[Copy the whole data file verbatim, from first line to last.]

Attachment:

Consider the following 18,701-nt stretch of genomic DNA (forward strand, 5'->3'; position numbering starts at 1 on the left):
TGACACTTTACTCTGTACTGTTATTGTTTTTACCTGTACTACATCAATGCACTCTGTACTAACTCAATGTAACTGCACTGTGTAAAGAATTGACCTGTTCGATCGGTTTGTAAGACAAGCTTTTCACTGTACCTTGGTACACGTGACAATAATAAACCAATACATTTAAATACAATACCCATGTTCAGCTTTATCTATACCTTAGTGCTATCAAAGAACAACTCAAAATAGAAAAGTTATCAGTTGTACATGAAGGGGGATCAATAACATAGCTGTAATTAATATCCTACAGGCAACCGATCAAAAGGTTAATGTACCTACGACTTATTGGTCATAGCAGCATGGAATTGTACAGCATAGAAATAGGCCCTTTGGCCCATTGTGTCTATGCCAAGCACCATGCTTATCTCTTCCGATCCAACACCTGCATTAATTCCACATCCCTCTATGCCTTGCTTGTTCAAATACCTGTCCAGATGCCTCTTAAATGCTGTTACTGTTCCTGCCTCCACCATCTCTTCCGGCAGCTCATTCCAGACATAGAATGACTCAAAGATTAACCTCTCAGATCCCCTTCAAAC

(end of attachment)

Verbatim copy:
Consider the following 18,701-nt stretch of genomic DNA (forward strand, 5'->3'; position numbering starts at 1 on the left):
TGACACTTTACTCTGTACTGTTATTGTTTTTACCTGTACTACATCAATGCACTCTGTACTAACTCAATGTAACTGCACTGTGTAAAGAATTGACCTGTTCGATCGGTTTGTAAGACAAGCTTTTCACTGTACCTTGGTACACGTGACAATAATAAACCAATACATTTAAATACAATACCCATGTTCAGCTTTATCTATACCTTAGTGCTATCAAAGAACAACTCAAAATAGAAAAGTTATCAGTTGTACATGAAGGGGGATCAATAACATAGCTGTAATTAATATCCTACAGGCAACCGATCAAAAGGTTAATGTACCTACGACTTATTGGTCATAGCAGCATGGAATTGTACAGCATAGAAATAGGCCCTTTGGCCCATTGTGTCTATGCCAAGCACCATGCTTATCTCTTCCGATCCAACACCTGCATTAATTCCACATCCCTCTATGCCTTGCTTGTTCAAATACCTGTCCAGATGCCTCTTAAATGCTGTTACTGTTCCTGCCTCCACCATCTCTTCCGGCAGCTCATTCCAGACATAGAATGACTCAAAGATTAACCTCTCAGATCCCCTTCAAAC